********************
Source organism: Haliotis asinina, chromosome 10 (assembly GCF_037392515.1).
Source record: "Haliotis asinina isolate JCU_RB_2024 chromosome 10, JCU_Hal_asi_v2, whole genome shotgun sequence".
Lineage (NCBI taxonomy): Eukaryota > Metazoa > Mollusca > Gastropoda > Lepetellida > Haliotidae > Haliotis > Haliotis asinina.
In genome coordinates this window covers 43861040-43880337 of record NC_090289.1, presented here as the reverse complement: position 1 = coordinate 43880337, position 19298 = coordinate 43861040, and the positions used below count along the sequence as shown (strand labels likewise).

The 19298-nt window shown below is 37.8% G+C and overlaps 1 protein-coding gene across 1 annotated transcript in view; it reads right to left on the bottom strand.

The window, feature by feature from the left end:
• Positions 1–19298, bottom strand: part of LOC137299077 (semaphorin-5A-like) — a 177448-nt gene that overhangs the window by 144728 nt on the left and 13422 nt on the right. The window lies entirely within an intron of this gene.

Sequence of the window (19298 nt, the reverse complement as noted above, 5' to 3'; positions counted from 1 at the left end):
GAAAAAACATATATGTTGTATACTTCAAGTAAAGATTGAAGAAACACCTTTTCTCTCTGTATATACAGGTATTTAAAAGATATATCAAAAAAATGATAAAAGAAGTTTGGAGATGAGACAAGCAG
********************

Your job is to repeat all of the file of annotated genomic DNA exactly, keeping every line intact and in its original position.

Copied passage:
Source organism: Haliotis asinina, chromosome 10 (assembly GCF_037392515.1).
Source record: "Haliotis asinina isolate JCU_RB_2024 chromosome 10, JCU_Hal_asi_v2, whole genome shotgun sequence".
Lineage (NCBI taxonomy): Eukaryota > Metazoa > Mollusca > Gastropoda > Lepetellida > Haliotidae > Haliotis > Haliotis asinina.
In genome coordinates this window covers 43861040-43880337 of record NC_090289.1, presented here as the reverse complement: position 1 = coordinate 43880337, position 19298 = coordinate 43861040, and the positions used below count along the sequence as shown (strand labels likewise).

The 19298-nt window shown below is 37.8% G+C and overlaps 1 protein-coding gene across 1 annotated transcript in view; it reads right to left on the bottom strand.

The window, feature by feature from the left end:
• Positions 1–19298, bottom strand: part of LOC137299077 (semaphorin-5A-like) — a 177448-nt gene that overhangs the window by 144728 nt on the left and 13422 nt on the right. The window lies entirely within an intron of this gene.

Sequence of the window (19298 nt, the reverse complement as noted above, 5' to 3'; positions counted from 1 at the left end):
GAAAAAACATATATGTTGTATACTTCAAGTAAAGATTGAAGAAACACCTTTTCTCTCTGTATATACAGGTATTTAAAAGATATATCAAAAAAATGATAAAAGAAGTTTGGAGATGAGACAAGCAG